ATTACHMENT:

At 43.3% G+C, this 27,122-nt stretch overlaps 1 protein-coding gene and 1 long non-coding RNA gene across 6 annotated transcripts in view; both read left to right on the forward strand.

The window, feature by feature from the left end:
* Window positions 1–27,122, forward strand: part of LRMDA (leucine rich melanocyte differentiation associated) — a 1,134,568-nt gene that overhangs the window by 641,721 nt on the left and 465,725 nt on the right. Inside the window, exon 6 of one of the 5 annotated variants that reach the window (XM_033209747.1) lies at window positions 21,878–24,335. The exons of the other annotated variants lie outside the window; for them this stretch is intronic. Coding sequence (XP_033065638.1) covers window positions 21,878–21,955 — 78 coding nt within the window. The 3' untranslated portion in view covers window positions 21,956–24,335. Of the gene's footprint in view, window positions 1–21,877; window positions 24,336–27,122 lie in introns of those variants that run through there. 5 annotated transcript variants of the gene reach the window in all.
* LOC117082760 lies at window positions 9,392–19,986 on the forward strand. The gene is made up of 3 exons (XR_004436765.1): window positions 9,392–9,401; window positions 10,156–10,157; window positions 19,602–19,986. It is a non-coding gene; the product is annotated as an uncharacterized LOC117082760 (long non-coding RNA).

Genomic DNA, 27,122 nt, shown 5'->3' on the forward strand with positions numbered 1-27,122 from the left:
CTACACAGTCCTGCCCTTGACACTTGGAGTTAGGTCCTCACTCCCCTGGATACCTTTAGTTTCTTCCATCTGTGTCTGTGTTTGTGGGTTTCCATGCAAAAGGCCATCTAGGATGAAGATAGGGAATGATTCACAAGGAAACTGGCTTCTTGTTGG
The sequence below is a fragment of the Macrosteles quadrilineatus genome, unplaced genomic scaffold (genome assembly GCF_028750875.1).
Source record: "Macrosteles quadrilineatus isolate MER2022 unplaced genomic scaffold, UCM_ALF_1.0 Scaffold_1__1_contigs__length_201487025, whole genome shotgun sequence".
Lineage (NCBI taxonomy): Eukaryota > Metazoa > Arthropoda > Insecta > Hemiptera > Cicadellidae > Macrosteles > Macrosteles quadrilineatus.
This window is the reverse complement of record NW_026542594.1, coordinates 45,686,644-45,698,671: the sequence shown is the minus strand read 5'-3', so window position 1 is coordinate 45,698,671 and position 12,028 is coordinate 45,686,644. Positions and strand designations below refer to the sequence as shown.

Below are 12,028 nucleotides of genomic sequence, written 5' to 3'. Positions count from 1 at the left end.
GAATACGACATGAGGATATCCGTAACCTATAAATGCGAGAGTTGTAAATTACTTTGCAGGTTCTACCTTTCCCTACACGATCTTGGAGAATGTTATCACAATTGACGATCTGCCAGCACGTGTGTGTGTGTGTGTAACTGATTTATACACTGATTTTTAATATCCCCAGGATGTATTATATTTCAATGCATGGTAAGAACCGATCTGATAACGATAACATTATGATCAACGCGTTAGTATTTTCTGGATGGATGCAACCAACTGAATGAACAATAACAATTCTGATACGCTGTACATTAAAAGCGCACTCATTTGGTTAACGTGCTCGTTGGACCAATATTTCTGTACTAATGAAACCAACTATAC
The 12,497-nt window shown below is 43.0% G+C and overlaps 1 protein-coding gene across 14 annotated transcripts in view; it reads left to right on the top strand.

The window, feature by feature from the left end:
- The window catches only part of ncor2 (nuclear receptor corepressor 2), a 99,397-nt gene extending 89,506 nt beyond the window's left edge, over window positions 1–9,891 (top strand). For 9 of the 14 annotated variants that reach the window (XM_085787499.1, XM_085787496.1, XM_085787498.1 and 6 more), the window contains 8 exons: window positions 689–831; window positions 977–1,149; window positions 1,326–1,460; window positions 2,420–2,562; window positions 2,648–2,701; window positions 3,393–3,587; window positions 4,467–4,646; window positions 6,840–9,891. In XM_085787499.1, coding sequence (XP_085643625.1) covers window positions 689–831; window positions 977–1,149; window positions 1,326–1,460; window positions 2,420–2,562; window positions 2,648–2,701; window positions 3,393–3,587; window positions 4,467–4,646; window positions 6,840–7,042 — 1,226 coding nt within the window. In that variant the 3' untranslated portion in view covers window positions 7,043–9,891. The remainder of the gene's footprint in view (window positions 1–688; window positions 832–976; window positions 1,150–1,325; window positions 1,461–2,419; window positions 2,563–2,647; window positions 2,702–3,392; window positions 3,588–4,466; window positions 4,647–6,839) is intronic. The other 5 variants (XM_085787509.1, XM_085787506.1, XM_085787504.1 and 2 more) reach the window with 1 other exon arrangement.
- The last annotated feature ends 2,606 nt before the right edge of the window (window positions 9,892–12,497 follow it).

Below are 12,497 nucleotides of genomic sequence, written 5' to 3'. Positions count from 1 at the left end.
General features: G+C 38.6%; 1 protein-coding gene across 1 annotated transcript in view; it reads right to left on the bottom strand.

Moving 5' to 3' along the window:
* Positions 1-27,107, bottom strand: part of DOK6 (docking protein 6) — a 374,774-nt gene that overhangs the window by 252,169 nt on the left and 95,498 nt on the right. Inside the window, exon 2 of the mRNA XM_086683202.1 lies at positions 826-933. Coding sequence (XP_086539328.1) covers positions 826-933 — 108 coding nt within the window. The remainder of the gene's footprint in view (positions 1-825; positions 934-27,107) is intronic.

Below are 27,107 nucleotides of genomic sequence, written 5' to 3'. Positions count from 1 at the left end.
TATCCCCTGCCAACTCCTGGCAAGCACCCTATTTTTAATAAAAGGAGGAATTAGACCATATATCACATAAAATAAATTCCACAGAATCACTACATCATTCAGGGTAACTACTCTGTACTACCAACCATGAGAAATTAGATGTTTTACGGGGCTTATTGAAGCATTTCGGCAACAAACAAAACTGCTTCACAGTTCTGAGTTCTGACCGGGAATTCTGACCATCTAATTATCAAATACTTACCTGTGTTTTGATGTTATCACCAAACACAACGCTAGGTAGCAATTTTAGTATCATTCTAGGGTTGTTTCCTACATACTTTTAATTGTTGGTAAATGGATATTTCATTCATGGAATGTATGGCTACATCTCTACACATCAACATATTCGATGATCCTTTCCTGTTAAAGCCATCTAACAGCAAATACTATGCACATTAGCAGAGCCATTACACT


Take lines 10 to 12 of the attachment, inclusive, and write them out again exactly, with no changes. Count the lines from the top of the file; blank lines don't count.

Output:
This window is the reverse complement of record NW_026542594.1, coordinates 45,686,644-45,698,671: the sequence shown is the minus strand read 5'-3', so window position 1 is coordinate 45,698,671 and position 12,028 is coordinate 45,686,644. Positions and strand designations below refer to the sequence as shown.

Below are 12,028 nucleotides of genomic sequence, written 5' to 3'. Positions count from 1 at the left end.
GAATACGACATGAGGATATCCGTAACCTATAAATGCGAGAGTTGTAAATTACTTTGCAGGTTCTACCTTTCCCTACACGATCTTGGAGAATGTTATCACAATTGACGATCTGCCAGCACGTGTGTGTGTGTGTGTAACTGATTTATACACTGATTTTTAATATCCCCAGGATGTATTATATTTCAATGCATGGTAAGAACCGATCTGATAACGATAACATTATGATCAACGCGTTAGTATTTTCTGGATGGATGCAACCAACTGAATGAACAATAACAATTCTGATACGCTGTACATTAAAAGCGCACTCATTTGGTTAACGTGCTCGTTGGACCAATATTTCTGTACTAATGAAACCAACTATAC